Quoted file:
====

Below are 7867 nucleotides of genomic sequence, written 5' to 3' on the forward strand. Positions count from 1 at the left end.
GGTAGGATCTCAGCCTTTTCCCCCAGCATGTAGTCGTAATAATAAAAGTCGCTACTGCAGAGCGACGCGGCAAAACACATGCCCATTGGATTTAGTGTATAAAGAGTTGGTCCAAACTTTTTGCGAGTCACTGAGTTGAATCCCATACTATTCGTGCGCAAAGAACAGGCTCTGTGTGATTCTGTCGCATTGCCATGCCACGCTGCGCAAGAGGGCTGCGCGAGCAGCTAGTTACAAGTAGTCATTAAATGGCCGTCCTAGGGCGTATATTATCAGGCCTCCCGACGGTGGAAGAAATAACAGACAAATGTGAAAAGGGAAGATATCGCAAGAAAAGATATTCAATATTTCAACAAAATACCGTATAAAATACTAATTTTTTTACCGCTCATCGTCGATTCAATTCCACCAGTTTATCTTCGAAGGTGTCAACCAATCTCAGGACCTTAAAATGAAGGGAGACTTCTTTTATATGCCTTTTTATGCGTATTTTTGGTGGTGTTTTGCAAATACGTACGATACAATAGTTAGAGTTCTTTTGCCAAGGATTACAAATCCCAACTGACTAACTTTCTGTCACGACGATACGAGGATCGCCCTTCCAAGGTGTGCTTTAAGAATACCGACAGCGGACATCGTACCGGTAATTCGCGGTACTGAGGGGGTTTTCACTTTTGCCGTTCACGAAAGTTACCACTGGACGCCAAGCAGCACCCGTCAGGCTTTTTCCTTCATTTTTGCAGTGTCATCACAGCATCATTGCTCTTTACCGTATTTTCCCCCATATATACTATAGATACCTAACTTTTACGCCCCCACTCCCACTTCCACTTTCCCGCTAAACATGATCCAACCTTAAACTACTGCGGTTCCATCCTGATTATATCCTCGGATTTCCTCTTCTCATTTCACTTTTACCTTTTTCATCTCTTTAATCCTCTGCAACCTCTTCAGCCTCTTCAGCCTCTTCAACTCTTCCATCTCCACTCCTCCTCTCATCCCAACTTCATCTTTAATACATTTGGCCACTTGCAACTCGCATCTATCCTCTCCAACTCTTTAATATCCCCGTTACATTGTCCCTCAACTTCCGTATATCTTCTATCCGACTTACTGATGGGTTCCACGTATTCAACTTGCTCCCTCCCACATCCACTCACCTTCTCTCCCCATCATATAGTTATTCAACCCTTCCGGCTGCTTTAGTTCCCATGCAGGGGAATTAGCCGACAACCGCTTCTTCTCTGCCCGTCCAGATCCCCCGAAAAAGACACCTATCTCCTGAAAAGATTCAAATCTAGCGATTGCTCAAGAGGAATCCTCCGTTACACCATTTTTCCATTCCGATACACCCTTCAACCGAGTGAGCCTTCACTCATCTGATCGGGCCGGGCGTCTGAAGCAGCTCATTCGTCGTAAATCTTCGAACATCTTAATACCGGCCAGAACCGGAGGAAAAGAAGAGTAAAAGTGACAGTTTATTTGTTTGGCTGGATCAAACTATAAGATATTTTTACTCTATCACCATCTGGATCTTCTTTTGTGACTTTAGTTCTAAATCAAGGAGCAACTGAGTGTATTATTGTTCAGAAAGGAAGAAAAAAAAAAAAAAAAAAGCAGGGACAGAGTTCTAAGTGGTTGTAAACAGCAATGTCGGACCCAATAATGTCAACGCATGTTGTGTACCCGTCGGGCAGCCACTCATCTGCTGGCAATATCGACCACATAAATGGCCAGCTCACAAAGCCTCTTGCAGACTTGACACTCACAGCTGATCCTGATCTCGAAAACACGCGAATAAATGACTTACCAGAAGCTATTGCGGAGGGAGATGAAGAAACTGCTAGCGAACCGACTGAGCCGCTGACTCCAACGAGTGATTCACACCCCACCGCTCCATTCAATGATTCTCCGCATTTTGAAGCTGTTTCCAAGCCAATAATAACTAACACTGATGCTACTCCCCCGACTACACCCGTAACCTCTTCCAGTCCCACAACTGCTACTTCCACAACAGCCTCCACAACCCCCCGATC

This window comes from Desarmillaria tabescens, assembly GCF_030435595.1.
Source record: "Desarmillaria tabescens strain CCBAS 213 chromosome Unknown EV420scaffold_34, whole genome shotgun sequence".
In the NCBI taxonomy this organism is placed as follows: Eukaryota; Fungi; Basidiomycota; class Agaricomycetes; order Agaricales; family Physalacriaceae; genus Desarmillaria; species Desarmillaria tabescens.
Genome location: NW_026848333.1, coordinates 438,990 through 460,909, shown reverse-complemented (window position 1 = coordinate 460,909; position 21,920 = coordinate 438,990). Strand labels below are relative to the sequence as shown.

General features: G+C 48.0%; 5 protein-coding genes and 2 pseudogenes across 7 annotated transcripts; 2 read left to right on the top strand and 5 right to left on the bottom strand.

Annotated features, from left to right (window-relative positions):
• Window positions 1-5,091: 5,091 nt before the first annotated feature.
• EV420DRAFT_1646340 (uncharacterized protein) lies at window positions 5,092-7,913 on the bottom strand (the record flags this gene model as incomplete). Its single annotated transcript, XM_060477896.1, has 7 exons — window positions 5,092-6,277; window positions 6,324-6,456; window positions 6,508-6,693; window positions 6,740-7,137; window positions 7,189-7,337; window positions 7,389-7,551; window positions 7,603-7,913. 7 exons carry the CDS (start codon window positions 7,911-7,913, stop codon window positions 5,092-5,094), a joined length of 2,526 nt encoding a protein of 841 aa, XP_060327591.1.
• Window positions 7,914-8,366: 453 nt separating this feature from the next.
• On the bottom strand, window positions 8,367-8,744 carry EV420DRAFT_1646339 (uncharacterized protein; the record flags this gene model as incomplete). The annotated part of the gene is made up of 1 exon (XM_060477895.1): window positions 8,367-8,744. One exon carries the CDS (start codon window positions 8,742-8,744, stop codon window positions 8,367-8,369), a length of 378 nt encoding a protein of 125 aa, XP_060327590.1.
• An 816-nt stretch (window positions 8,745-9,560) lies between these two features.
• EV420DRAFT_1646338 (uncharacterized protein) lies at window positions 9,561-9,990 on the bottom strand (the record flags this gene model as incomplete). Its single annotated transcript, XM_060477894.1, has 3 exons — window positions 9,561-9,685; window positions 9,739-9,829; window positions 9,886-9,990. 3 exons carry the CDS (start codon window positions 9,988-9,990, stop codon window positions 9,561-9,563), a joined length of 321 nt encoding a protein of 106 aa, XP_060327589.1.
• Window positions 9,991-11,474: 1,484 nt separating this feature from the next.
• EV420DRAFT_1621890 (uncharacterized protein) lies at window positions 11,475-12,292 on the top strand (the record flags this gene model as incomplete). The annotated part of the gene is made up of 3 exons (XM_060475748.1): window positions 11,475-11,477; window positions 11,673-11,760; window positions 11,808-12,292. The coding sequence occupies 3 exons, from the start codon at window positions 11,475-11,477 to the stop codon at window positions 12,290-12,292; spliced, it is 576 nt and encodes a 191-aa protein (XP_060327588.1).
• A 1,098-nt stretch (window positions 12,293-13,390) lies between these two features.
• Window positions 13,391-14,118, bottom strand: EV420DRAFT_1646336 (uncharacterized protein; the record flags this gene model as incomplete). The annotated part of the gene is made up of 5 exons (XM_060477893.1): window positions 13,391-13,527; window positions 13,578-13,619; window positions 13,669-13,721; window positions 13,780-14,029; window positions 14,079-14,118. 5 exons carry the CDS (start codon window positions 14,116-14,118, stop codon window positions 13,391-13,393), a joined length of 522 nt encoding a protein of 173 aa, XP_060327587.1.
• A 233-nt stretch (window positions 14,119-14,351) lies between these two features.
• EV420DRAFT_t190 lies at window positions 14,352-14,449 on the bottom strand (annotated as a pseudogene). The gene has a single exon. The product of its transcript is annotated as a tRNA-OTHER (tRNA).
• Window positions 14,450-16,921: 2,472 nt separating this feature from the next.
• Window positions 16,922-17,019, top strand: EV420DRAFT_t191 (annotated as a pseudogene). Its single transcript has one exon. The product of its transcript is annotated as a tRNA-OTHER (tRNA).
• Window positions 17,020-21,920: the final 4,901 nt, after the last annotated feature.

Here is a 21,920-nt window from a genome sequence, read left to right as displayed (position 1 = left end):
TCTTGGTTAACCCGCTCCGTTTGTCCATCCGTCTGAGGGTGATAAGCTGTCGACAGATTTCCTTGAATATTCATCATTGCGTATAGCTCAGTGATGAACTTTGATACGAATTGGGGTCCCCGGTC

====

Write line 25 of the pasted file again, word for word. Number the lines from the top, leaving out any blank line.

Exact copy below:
TCTTGGTTAACCCGCTCCGTTTGTCCATCCGTCTGAGGGTGATAAGCTGTCGACAGATTTCCTTGAATATTCATCATTGCGTATAGCTCAGTGATGAACTTTGATACGAATTGGGGTCCCCGGTC